When the Railroads Took the Bus

Rail passenger ridership peaked in 1920 and started a steady decline thereafter interrupted only by World War II. Early buses were one competitor for rail riders, and more than two dozen railroads responded by starting their own bus companies in the 1920s. Some just offered local service feeding into their trunk rail lines, but many rail-owned bus companies competed directly against passenger trains for interstate and transcontinental business.

Unfortunately, I don’t have the entire timetable, but click the image to see a larger view.

More than a dozen rail-owned bus companies eventually became a part of Greyhound Lines. The original Greyhound was formed by the merger of several small Minnesota bus lines into Northland Transportation Company in 1924. For $240,000, Great Northern Railway acquired an 80 percent interest in this company in 1925; it changed its name to Northland Greyhound in 1926. Curiously, the company’s early logo wasn’t a dog but a moose encircled by the words, “Northland Lines”–suspiciously reminiscent of Great Northern’s Rocky Mountain goat logo, a version of which had been adopted by the railway in 1925.

The Greyhound name proved so popular that several other companies adopted it, usually by having Greyhound take an interest in those companies. Pennsylvania Railroad’s Pennsylvania General Transit Company became Pennsylvania Greyhound in 1936. Richmond, Fredericksburg & Potomac’s RF&P Transportation became Richmond Greyhound in 1930, with RF&P owning 49 percent and Greyhound 51 percent. The St. Louis Southwestern formed the Southwestern Transportation in 1928, which became Southwestern Greyhound in 1933. Southern Pacific formed Southern Pacific Transportation in 1929 which became Pacific Greyhound in 1930. New Haven formed the New England Transportation Company in 1925 which became New England Greyhound in 1939.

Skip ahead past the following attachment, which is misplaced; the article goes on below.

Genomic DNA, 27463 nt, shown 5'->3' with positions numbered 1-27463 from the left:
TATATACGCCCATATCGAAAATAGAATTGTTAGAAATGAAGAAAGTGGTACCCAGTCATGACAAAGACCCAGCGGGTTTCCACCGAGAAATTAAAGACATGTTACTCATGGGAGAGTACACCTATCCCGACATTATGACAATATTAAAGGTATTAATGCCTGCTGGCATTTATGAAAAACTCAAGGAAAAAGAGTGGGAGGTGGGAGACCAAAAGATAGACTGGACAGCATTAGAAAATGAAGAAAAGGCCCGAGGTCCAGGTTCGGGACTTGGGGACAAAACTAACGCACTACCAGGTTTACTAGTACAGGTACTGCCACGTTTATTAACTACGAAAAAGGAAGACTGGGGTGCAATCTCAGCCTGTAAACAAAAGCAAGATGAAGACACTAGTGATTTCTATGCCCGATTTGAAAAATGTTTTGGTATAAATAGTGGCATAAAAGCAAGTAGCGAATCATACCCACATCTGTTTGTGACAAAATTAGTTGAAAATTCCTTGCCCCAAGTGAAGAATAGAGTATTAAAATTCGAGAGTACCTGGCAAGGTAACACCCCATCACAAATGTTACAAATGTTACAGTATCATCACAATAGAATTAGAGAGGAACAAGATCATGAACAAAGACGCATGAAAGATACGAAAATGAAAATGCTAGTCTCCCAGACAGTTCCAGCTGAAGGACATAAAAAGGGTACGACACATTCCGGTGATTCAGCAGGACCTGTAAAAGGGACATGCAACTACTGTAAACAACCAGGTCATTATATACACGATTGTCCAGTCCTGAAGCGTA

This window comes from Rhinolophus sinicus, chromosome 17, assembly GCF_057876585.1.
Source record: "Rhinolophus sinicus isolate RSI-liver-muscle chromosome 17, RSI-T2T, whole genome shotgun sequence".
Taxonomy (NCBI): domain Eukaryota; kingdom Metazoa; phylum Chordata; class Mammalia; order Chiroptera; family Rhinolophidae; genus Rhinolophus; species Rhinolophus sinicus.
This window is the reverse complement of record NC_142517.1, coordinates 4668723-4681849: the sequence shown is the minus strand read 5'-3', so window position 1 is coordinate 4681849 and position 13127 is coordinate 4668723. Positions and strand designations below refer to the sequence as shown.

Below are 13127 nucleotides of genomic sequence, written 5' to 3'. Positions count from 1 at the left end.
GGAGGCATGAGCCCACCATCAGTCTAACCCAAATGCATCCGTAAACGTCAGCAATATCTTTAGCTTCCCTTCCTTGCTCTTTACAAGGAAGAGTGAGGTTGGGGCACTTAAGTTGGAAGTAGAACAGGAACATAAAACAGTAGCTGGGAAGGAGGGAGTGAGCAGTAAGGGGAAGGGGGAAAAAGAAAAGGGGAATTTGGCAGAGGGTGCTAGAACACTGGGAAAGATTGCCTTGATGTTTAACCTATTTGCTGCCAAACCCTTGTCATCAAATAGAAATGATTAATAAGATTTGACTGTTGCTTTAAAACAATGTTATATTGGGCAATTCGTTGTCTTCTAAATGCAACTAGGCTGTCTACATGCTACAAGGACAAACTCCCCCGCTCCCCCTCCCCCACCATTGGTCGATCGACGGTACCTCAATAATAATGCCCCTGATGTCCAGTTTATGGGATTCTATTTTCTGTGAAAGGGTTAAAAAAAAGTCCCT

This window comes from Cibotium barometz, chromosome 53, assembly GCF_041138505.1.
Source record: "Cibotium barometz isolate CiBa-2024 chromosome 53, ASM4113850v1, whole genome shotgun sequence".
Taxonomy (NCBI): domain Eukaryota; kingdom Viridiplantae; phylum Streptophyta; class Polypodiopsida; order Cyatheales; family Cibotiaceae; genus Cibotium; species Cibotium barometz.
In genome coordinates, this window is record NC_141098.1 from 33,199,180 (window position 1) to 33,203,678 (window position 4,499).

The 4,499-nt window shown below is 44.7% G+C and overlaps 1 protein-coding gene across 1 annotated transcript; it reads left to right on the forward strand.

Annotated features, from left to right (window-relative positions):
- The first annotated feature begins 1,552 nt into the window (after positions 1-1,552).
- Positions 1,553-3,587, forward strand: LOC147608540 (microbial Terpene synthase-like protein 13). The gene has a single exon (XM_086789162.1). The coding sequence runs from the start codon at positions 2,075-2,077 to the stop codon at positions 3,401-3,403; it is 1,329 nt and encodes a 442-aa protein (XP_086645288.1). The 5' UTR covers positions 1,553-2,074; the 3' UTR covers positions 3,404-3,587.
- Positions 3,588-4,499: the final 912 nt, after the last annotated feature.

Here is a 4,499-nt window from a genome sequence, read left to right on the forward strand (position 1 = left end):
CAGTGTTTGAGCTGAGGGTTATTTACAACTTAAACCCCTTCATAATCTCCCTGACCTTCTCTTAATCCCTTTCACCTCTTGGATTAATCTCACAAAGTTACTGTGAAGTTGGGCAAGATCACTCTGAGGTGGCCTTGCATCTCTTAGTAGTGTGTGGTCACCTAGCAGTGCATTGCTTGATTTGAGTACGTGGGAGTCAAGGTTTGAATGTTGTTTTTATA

These arrangements allowed Greyhound to insulate itself from the failure of a single operator as well as attract investments from other companies. For example, Central Greyhound was formed by Greyhound itself as a vehicle for the New York Central to invest in bus service in its service area. Other railroads whose bus services were eventually taken over by Greyhound include the Baltimore & Ohio, Maine Central, and Spokane, Portland & Seattle.

This brochure is undated, but is from sometime between 1929, when White introduced the model of buses shown in the pictures, and 1936, when rear-engined buses began replacing this style. Click image to download a 15.2-MB PDF of this 16-page brochure.

The story of Union Pacific Stages was slightly different. Together with Chicago & North Western Stages and a third company that the two jointly owned, Interstate Transit Lines, UP Stages formed a network that covered all major UP/C&NW routes as well as coastal routes paralleling Southern Pacific lines. (At least, those coastal routes are shown on a map in the above brochure; they could merely indicate connecting lines operated by Southern Pacific’s Pacific Greyhound.)

A UP Stages bus entering UP’s Portland bus terminal on Park Avenue, between Yamhill and Taylor, in 1933. Note that the logo says “Columbia River Route” instead of the usual “Overland Route.” The site of this bus terminal is today a city park. Click image for larger view.

In 1943, UP Stages and the other two companies began operating under the name Overland Greyhound. Sometimes called a “non-Greyhound Greyhound,” Overland was one of just two Greyhound operating companies in which Greyhound itself had no interest. The other, Southeastern Greyhound, was acquired by Greyhound in 1951, while Greyhound acquired Overland in 1952.

Judging from the automobiles, this postcard of the Overland Greyhound bus depot in Omaha is from around 1949. A slightly more recent card can be seen on Flickr. Click image to download a PDF.

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